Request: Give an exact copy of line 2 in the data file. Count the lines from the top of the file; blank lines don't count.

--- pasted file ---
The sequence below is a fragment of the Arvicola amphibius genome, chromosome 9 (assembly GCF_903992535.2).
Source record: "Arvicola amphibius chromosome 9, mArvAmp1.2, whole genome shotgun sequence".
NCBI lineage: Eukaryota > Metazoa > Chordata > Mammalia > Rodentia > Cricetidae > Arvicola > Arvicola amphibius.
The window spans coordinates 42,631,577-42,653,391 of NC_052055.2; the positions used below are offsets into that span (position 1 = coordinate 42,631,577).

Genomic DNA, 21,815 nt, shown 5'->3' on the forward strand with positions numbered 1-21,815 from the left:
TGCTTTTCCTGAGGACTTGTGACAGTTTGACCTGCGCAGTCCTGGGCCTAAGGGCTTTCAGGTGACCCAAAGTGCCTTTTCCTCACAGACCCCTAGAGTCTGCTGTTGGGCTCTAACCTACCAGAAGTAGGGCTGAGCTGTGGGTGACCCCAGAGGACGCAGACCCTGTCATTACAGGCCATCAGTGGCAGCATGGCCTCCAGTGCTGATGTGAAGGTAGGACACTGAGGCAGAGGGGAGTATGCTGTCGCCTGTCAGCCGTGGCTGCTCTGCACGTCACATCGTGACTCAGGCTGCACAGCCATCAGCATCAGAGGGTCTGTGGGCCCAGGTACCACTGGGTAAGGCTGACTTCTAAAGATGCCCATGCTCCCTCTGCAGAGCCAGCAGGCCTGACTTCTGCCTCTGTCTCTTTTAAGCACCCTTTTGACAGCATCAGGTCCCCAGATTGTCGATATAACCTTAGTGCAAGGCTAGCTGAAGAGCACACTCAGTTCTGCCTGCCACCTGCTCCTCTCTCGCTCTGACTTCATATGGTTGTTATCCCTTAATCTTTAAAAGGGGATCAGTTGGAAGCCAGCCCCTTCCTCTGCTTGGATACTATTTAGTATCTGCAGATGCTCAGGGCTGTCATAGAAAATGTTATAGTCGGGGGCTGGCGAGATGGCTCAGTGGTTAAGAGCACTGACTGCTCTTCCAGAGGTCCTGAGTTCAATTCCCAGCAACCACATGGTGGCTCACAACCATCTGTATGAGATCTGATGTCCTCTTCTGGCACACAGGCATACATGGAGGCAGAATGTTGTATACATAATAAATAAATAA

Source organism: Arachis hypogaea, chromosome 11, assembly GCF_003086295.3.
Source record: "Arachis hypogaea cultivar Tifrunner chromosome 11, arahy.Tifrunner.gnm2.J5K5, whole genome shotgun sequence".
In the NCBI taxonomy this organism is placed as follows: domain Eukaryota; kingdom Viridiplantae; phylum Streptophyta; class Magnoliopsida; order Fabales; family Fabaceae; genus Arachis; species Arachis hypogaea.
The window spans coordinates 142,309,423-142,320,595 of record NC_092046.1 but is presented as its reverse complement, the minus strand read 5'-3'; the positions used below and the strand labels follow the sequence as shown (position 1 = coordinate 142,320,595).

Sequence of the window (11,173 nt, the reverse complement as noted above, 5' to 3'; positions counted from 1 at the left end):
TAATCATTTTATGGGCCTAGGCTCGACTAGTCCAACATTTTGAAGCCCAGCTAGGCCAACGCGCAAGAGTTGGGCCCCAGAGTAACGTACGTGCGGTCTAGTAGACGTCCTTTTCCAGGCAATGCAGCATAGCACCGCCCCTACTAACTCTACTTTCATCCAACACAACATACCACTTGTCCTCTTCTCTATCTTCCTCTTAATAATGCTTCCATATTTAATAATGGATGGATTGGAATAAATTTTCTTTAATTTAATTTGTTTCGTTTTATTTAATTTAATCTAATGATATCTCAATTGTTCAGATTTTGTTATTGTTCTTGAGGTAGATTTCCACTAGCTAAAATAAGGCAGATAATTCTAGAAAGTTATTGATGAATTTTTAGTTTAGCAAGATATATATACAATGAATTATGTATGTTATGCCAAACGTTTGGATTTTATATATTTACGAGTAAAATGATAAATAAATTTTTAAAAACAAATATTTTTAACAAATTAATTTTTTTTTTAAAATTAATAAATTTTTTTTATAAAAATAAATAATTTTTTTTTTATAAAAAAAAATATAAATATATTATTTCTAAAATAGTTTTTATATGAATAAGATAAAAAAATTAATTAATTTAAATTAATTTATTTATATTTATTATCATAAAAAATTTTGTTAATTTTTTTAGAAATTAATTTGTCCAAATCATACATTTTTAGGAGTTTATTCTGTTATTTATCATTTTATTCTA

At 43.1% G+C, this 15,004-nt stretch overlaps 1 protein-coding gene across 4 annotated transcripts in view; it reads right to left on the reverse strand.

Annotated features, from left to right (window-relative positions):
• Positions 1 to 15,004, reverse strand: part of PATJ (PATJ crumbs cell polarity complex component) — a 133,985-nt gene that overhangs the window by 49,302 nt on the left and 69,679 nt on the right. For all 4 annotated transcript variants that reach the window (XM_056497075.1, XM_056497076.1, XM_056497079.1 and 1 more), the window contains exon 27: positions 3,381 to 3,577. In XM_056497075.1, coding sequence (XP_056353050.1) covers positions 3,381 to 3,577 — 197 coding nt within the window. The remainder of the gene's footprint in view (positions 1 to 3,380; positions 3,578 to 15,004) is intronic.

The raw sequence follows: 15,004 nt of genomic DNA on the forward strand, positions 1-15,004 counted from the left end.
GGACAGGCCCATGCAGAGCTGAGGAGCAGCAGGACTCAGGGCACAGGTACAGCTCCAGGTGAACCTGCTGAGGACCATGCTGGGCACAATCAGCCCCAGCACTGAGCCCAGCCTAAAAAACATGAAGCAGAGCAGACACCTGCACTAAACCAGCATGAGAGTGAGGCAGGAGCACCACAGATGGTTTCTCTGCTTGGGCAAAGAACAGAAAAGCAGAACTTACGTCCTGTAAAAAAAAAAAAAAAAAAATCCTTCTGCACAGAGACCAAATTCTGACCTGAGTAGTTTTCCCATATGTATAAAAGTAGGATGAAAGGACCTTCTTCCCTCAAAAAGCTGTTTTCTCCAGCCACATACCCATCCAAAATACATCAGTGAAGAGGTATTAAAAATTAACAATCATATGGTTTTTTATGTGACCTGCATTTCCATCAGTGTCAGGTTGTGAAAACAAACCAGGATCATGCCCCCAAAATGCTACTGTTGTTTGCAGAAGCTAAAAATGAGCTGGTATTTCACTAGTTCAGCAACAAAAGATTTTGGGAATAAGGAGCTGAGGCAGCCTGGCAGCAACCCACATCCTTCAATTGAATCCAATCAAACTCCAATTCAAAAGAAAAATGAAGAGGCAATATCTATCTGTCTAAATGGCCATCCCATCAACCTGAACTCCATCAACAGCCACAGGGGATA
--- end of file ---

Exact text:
Source record: "Arvicola amphibius chromosome 9, mArvAmp1.2, whole genome shotgun sequence".